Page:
The following year WordPress was released which at the time really changed how easy it was to create your blog. Blogging websites started attracting, even more, attention as time went by. Blog sites like ProBlogger.net and JohnChow.com made money from third-party ads and showed that you can indeed make a career out of blogging. Another notable thing was Google purchasing blogger.com. But is there a difference between a website and a blog?
Differences Between Blog and Website
You might be thinking that a blog might as well be a website and vice versa, but they are not interchangeable. It might be hard to find what differentiates them but there are definitive key differences. And with companies trying to use both formats of a website and a blog at the same time, it can become quite troublesome to tell the two apart.
A blog, like when we mentioned the definition, has to be continuously updated and maintained. Further, it is of the incredibly important to design it with maximizing user engagement in mind. This means letting a visitor express himself in the comment section with his suggestions or concerns. While a website, on the other hand, is considered “static.” What that basically means is it’s not frequently updated. When repeatedly visiting a blog, you can see that everything is always changing. Whilst on a static website, everything remains the same for the most part, hence the name, more about that later on in the article.
Besides the fact that blogs are regularly updated, there is a somewhat failproof way of finding out whether a blog classifies as one. A blog possesses a publishing date, author reference, categories, and tags within a byline. While not all blogs have these items, websites don’t use any of these elements whatsoever. With this knowledge in hand, you can now differentiate between a website and a blog.
Differences Between Blog post and Website Page
What about the actual blog post and web page? We already mentioned the word “static” when referring to websites. This, for the most part, applies here as well. A blog post will be written in reverse-chronological order with the most recent post at the top of the page. By default, your home page is your blog post page, and this is where you’ll see your new posts published. And if you want neat categories where everything is organized and accessible by a navigation bar or similar feature, you can use a static or otherwise known as a website page.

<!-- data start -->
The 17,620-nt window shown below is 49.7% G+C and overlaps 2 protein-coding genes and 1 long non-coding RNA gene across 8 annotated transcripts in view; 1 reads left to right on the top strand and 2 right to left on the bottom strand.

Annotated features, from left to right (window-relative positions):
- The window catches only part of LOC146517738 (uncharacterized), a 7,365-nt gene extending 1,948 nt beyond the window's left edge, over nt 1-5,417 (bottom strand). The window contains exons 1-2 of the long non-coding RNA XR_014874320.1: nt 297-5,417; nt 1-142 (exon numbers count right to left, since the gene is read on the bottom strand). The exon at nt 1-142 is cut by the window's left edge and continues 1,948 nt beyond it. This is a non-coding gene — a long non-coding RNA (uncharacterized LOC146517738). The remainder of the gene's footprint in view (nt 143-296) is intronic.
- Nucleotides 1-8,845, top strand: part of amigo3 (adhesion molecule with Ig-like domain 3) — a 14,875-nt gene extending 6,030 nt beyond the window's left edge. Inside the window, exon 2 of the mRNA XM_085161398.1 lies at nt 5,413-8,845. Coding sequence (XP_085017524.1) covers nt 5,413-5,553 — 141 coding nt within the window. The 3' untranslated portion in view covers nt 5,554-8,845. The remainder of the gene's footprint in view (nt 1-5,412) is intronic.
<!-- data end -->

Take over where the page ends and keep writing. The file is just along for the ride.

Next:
An example would be an eShop. You want to have a website page with all the relevant and necessary information pinned, and have some sort of option to search for individual items. Using a blog post for this would be a bad idea, as every post you publish would send the previous one down, thus making it harder to see. You might ask, why go through all this trouble and wonder, why blog? Coming up next is exactly the answer to that question.
Why Do People Blog?
Despite starting with people writing personal blogs to show their interest or share something on the web, it became so much more. Companies began using blogging to guarantee that their customers are up-to-date and well informed. The more people come to your site, the better your brand awareness and trust.
Interaction is another part of the increasing success of blogs, after all, if people can interact with your company and brand, it’s definitely a positive. Additionally, a lot of people start blogging with the ambition of making money. You can express your thoughts and feelings about a subject online and make money out of it at the same time, what’s not to love?
The most common way of making money using a blog is third-party ads. You place these ads (most commonly banners) that visitors see in your blog, and if they click on them, it brings in a little bit of ad revenue. Obviously, if it’s your own business, then the fact that someone is already on your site reading about your product is already beneficial.
Do Bloggers Earn Money From Their Blogs
Like just mentioned above, the short answer is yes! Let’s look at some examples. According to Forbes, the top ten blog sites earn anywhere from $175,000 to $14,000,000 in a single month. That is huge money! Of course, these are well-established blogs with years of experience and a large number of employees. So, if you’re starting out with a small blog you probably won’t earn that much cash, but you can still live off the money generated by your blog.
Phew! That was a lot of information about blogs, wouldn’t you agree? Let’s recap!
A blog is an online space where you can share your views, opinions and the things you do in your everyday life. You can also gain a following, earn money or spread awareness about something that you think is important for others to know.
Blogging can be more than just a simple hobby, but a way of life or a career. It would be hard to imagine our lives without blogs, as we read to learn interesting things from people from all walks of life.
Likewise, if you’re running a business or a company, you would be hard pressed without using the awesome, influential power of blogs.
We hope you found this article interesting and learned more about blogging and the landscape surrounding it. We’d also love to check out your blogs if you have any, so please leave a comment with your blog for us to check out.